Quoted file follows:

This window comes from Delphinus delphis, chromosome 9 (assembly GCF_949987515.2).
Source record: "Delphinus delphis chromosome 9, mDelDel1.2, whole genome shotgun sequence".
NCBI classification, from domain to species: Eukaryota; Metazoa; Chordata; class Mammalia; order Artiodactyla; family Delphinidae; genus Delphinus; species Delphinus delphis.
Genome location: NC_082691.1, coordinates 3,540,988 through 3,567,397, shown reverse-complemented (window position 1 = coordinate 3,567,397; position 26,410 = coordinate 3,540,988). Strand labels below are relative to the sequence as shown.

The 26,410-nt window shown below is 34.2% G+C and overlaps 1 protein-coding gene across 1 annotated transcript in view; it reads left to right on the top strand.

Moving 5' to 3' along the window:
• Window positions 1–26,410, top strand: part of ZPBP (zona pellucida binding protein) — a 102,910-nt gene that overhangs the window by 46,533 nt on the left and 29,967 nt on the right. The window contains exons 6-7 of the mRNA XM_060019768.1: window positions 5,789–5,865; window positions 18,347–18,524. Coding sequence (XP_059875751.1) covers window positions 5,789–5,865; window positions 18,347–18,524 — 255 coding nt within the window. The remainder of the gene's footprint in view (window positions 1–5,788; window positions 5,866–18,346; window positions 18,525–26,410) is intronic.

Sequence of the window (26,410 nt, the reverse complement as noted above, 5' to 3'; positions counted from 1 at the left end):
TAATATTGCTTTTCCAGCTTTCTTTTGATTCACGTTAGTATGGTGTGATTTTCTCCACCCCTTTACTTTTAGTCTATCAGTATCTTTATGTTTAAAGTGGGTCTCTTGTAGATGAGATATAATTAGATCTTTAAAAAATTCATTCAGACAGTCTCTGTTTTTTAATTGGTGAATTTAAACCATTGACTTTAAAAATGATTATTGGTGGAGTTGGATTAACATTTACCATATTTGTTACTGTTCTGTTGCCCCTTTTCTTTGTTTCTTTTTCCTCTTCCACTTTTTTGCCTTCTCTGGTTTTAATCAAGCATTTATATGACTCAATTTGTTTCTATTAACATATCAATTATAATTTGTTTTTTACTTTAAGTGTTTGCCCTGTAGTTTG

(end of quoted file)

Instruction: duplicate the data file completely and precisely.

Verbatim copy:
This window comes from Delphinus delphis, chromosome 9 (assembly GCF_949987515.2).
Source record: "Delphinus delphis chromosome 9, mDelDel1.2, whole genome shotgun sequence".
NCBI classification, from domain to species: Eukaryota; Metazoa; Chordata; class Mammalia; order Artiodactyla; family Delphinidae; genus Delphinus; species Delphinus delphis.
Genome location: NC_082691.1, coordinates 3,540,988 through 3,567,397, shown reverse-complemented (window position 1 = coordinate 3,567,397; position 26,410 = coordinate 3,540,988). Strand labels below are relative to the sequence as shown.

The 26,410-nt window shown below is 34.2% G+C and overlaps 1 protein-coding gene across 1 annotated transcript in view; it reads left to right on the top strand.

Moving 5' to 3' along the window:
• Window positions 1–26,410, top strand: part of ZPBP (zona pellucida binding protein) — a 102,910-nt gene that overhangs the window by 46,533 nt on the left and 29,967 nt on the right. The window contains exons 6-7 of the mRNA XM_060019768.1: window positions 5,789–5,865; window positions 18,347–18,524. Coding sequence (XP_059875751.1) covers window positions 5,789–5,865; window positions 18,347–18,524 — 255 coding nt within the window. The remainder of the gene's footprint in view (window positions 1–5,788; window positions 5,866–18,346; window positions 18,525–26,410) is intronic.

Sequence of the window (26,410 nt, the reverse complement as noted above, 5' to 3'; positions counted from 1 at the left end):
TAATATTGCTTTTCCAGCTTTCTTTTGATTCACGTTAGTATGGTGTGATTTTCTCCACCCCTTTACTTTTAGTCTATCAGTATCTTTATGTTTAAAGTGGGTCTCTTGTAGATGAGATATAATTAGATCTTTAAAAAATTCATTCAGACAGTCTCTGTTTTTTAATTGGTGAATTTAAACCATTGACTTTAAAAATGATTATTGGTGGAGTTGGATTAACATTTACCATATTTGTTACTGTTCTGTTGCCCCTTTTCTTTGTTTCTTTTTCCTCTTCCACTTTTTTGCCTTCTCTGGTTTTAATCAAGCATTTATATGACTCAATTTGTTTCTATTAACATATCAATTATAATTTGTTTTTTACTTTAAGTGTTTGCCCTGTAGTTTG